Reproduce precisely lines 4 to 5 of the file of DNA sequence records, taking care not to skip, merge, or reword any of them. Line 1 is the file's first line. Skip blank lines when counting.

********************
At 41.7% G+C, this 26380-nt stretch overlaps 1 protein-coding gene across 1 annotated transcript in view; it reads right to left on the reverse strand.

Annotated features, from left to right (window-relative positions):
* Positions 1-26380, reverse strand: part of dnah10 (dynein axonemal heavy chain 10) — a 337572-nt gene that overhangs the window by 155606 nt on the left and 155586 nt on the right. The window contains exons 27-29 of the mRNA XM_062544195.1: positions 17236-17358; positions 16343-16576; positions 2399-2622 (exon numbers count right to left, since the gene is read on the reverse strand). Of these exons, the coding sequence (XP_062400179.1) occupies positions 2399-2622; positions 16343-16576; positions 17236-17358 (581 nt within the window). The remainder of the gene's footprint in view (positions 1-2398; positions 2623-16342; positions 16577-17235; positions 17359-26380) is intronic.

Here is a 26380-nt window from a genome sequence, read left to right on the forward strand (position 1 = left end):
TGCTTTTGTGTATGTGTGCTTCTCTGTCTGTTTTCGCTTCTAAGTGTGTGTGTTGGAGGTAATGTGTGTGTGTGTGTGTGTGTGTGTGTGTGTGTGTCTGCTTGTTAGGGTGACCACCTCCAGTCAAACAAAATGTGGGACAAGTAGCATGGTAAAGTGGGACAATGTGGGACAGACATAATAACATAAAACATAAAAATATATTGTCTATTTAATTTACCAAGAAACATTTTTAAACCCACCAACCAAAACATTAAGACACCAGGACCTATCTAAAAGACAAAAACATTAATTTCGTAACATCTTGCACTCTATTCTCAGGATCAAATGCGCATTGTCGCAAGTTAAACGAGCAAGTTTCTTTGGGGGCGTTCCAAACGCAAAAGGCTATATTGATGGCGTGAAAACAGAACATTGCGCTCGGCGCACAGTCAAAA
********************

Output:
Here is a 26380-nt window from a genome sequence, read left to right on the forward strand (position 1 = left end):
TGCTTTTGTGTATGTGTGCTTCTCTGTCTGTTTTCGCTTCTAAGTGTGTGTGTTGGAGGTAATGTGTGTGTGTGTGTGTGTGTGTGTGTGTGTGTGTCTGCTTGTTAGGGTGACCACCTCCAGTCAAACAAAATGTGGGACAAGTAGCATGGTAAAGTGGGACAATGTGGGACAGACATAATAACATAAAACATAAAAATATATTGTCTATTTAATTTACCAAGAAACATTTTTAAACCCACCAACCAAAACATTAAGACACCAGGACCTATCTAAAAGACAAAAACATTAATTTCGTAACATCTTGCACTCTATTCTCAGGATCAAATGCGCATTGTCGCAAGTTAAACGAGCAAGTTTCTTTGGGGGCGTTCCAAACGCAAAAGGCTATATTGATGGCGTGAAAACAGAACATTGCGCTCGGCGCACAGTCAAAA